An old Reagan-era joke about bureaucracy:
Cap Weinberger used to regale Reaganauts with the Legend of the Bureau of Indian Affairs. Seems that an outsider stumbled into the musty bureau one day. As far as the eye could see, rows of bureaucrats sat staring at little piles of paper. Every hour or so, noiselessly, each gray-faced bureaucrat would pass his stack of paper on to the next desk and stare dully at the new stack on his own. All was serene routine; but then the visitor spotted a commotion in the back of the vast room. “Why is that man crying?” he wondered. Sure enough, one of the bureaucrats was hunched over his desk, sobbing, as if bereft of his reason for being. The visitor accompanied the bureau’s administrator down the long row of desks to the devastated official. Asked why he was distressed, the bureaucrat replied, “My Indian died!”
I was reminded of that when reading this item from the Yale Daily News:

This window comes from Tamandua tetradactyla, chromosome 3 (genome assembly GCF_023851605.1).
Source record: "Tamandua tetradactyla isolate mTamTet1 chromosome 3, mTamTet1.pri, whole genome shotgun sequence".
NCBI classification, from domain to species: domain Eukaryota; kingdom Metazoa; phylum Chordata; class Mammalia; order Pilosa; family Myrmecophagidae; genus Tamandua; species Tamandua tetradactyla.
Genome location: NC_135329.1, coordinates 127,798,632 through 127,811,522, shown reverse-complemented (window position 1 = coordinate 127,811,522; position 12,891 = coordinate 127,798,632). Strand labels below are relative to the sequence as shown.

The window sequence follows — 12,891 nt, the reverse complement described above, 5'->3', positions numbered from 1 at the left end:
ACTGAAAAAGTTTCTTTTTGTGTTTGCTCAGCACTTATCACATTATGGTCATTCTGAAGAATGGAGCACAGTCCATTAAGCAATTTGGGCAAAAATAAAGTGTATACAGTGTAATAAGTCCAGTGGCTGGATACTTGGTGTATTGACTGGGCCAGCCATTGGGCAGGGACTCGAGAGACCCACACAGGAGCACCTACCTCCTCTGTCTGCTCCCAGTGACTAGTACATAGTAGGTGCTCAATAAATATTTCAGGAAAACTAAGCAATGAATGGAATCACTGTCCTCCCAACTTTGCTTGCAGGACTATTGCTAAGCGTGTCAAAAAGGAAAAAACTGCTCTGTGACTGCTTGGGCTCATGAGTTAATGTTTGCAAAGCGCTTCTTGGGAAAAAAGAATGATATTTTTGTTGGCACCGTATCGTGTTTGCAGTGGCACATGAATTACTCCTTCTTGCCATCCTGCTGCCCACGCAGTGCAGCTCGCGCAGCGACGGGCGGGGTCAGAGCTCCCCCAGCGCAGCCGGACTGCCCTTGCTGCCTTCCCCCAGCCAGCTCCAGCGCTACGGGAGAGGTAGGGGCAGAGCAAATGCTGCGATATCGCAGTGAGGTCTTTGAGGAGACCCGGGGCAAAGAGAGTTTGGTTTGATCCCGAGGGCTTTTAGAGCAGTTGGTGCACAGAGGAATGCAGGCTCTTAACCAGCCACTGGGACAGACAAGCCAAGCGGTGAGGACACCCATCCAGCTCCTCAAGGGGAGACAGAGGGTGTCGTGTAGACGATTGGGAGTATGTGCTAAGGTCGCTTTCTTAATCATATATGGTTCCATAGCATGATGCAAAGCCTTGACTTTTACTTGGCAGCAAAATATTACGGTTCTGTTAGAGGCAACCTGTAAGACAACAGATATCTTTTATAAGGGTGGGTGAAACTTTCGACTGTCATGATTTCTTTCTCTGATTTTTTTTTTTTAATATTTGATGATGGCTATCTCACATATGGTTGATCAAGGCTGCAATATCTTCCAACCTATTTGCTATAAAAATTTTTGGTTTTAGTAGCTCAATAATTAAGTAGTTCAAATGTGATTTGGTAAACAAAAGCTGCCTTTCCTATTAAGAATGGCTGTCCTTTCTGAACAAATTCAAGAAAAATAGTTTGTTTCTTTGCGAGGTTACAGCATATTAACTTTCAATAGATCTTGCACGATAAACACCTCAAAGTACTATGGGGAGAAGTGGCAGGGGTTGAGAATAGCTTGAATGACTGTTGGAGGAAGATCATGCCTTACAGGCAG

Over the last two decades, the number of managerial and professional staff that Yale employs has risen three times faster than the undergraduate student body. . . . In 2003, when 5,307 undergraduate students studied on campus, the University employed 3,500 administrators and managers. In 2019, before the COVID-19 pandemic’s effects on student enrollment, only 600 more students were living and studying at Yale, yet the number of administrators had risen by more than 1,500 — a nearly 45 percent hike. In 2018, The Chronicle of Higher Education found that Yale had the highest manager-to-student ratio of any Ivy League university, and the fifth highest in the nation among four-year private colleges.
The 2020-21 financial report notes that the university employs “4,937 faculty, 1,428 postdoctoral associates, 5,066 managerial and professional staff, and 5,205 clerical, technical, service, and maintenance personnel” compared with 4,703 undergraduates and 7,357 graduate students. In other words: the college has more “managerial and professional staff” than undergraduates. It also has more faculty than undergraduates, and more “clerical, technical, service, and maintenance personnel” than undergraduates. Even accounting for the fact that Yale has 56% more graduate than undergraduate students, that is still a preposterous ratio, and it is growing far more imbalanced every year.
Things that cannot go on forever, eventually stop.
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